Dominique Johnson is a junior at DePaul University pursuing a Religious Studies major. Dominique is on the Executive Board of DePaul Interfaith.
In Rex Dutta’s paper (The Secret Doctrine/Concentric Key, 1984) he explains why is English hopelessly inadequate [to express certain ideas about an unconditioned unity or a state]: “It is used by people who can’t yet go thought-to-thought direct, in silent telepathy, in full Oneness; who stay separated; and who use second-hand “thought” to try and guess what others mean by words/language.” (cf. Symposium on H.P. Blavatsky’s Secret Doctrine, p. 11)
Says Morya: (We are) “accustomed to rather follow the thought of our interlocutor or correspondent than the words he clothes it in” (Mahatma Letters to A.P. Sinnett, Number XXIX)
I: MEMORY & DESIRE—HEIGHTENED-AWARENESS BRINGS ABOUT A DIFFERENT INTELLIGENCE
The boy was sitting at the desk, attending to the clear skies, pleasantries in a dish bowl; and cooling to the summer breeze, and that breeze whispering to the coming fall season. He had three hours to sit at the front desk … “What will I do?” he said. So, he began reading, but the breeze coming through the side doors reminded him to listen attentively, and without effort — just listen …. Now, he listens to the sound of the antique clock’s pendulum swinging in motion …. Like that pendulum, the human being daily drifts in and out between two states: being that of the past and the future. And we will try to discover how problematic it is, though such a state can be useful for practical purposes.
Now, one is attending closely to the wind blow, the crackling of a paper wrap, then the candy rolling across the lips, exciting the senses, when it meets the taste-buds. The senses become excited, and there’s this almost irrepressible desire for sweet taste to be quenched like a fire-place has been drenched with water. Can one be aware of that entire process unfolding? Can you silently observe of the urge that tempts you? If one wants to learn what desire is, and if in what way is it problematic, one must be alert. From when the brain has decided to turn the chair and attends the hands to the candy-jar, as a reaction to sense-desires — because certainly one must haven’t eaten breakfast since waking up — is it possible that one can be aware of that whole process unfolding?
Say, one has experience of the past, stored in memory, of the taste of something the senses has registered as sweet, pleasing. A past experience of tasting something sweet feeds the senses, when the past memory of experiencing it as pleasing is invoked. Either one has the immediate urge, signaled by the brain and body to please or quench slight hunger, or one can be aware of that whole process. Then, of course one could take the treat, and turn the chair towards the summer breeze and enjoy, but consciously! Does one think that intellect, with its capacity, which is limited is able to perceive all that? What aspect of our inmost self perceives such a process? Being aware of that whole process, and the inner processes of the mind, brings about a different intelligence that brings about order, harmony, peace — in a mind that is: disorderly, in conflict, or enclosed from the world, cultivated, deeply conditioned; and being those things unable to perceive without the screens placed upon it by external influences. Do we know the sources of our consciousness, which mind uses to relate and interact with the world?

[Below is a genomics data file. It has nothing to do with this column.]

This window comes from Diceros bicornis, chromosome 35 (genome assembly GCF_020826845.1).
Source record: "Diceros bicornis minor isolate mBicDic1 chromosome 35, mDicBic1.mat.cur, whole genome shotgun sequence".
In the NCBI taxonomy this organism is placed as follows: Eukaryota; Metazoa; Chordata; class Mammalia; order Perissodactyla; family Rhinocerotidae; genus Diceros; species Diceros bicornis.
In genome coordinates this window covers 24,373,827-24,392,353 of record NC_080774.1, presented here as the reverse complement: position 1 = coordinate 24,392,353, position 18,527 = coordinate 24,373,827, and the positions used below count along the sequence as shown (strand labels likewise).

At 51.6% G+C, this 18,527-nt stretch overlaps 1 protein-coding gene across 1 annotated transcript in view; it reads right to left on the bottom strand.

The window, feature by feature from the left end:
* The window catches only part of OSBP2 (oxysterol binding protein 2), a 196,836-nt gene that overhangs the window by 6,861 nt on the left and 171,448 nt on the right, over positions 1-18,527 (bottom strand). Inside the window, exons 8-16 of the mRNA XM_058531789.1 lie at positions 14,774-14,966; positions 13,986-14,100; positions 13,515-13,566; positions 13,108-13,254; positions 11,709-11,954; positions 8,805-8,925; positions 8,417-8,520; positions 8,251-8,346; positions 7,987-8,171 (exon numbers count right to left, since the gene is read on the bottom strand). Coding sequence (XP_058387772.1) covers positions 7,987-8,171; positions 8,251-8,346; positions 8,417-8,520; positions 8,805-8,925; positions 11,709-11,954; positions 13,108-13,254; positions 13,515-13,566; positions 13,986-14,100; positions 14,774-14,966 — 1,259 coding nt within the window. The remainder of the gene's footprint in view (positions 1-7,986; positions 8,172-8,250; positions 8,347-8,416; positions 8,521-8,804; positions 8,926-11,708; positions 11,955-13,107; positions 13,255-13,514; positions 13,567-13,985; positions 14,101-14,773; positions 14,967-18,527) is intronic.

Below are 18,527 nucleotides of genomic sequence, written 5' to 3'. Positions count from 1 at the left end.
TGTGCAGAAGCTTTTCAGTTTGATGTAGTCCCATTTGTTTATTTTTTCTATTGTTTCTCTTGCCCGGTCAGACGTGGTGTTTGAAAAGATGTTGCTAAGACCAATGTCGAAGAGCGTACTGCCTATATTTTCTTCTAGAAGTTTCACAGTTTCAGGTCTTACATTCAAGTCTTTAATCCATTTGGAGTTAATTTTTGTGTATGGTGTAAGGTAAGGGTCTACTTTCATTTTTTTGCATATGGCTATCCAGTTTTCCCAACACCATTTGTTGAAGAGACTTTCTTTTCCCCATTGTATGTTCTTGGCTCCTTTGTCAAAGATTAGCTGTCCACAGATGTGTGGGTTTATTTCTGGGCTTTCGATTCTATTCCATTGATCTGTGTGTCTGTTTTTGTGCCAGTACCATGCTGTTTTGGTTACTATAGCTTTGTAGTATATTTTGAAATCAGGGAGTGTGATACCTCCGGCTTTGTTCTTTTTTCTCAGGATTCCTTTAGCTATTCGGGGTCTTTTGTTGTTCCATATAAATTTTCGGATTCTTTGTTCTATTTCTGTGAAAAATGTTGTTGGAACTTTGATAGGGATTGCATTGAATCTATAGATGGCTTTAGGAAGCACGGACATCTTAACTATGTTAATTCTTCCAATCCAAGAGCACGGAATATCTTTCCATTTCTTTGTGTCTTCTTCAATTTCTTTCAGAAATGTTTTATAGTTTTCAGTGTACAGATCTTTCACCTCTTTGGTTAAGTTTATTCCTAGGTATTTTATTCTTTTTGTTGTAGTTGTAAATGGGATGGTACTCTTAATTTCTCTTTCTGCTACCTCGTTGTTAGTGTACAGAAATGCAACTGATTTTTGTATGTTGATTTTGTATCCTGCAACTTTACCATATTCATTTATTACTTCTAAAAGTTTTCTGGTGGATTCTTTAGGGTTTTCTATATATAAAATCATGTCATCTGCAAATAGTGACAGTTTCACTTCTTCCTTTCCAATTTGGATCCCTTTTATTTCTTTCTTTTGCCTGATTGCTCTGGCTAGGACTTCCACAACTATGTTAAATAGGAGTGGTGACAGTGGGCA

II: IS THE ‘PERSONAL EGO’ APART OF THIS?—WHAT OF US PERCEIVES STATES OF NO-TIME?
When the pendulum swings, and one is not constantly shifting between past and future, where is the conditioned and personal I or the “me” bound by time and space? Might there be a higher aspect to our being, that serves as a medium between the personal ‘I’ and most abstract part of mind; there’s still another ‘I’ observing over that personal ‘I’. What of us perceives states of no-time when the personal ‘I’ is not there?! Might it be our impersonal inmost self seeking to know itself? Does one begin to be aware that the mind becomes extraordinarily alert when observing the actuality of things? Is there, in that state of clarity a distinction between subject and object, the experience and the experiencer? Like dually perceiving wind blowing or pendulums of an antique clock swinging in motion and the sense of a separate ‘I’ (lower mind or personal ego) perceiving it. In order to know there’s a distinction between subject (personal I) & an object of focus, there has to be a ‘I’ THINKING incessantly about it, conceptualizing the object, naming & identifying it.
In order to know whether there’s past (a time you were comfortably in your bed, not working) and a future (waiting for break), you have to THINK. And so, our perception reflects our position in those two extremities, which dulls perception. A dull lense, dulls light. So, when the clock-hand reaches the 12 P.M. mark, and the bell rings loudly, first comes thought, out of memory; thus, in this case, a past memory reminds ‘I’ that once the bell has rung, front-desk duty is over, and it’s time for lunch! Thoughts surface and rush, ex: ‘I wonder what’s for lunch today, yesterday’s was good? The personal ‘I’ immediately surfaces with thought, when the distinction of subject and object arise. Now, the mind is no longer attentive to all those sounds, or in complete awe of the clouds above the birds flying in rows — in harmonious sequence, because the prospect of eating that meal has usurped conscious-attention in a state where time is naught, and so insight becomes dulled!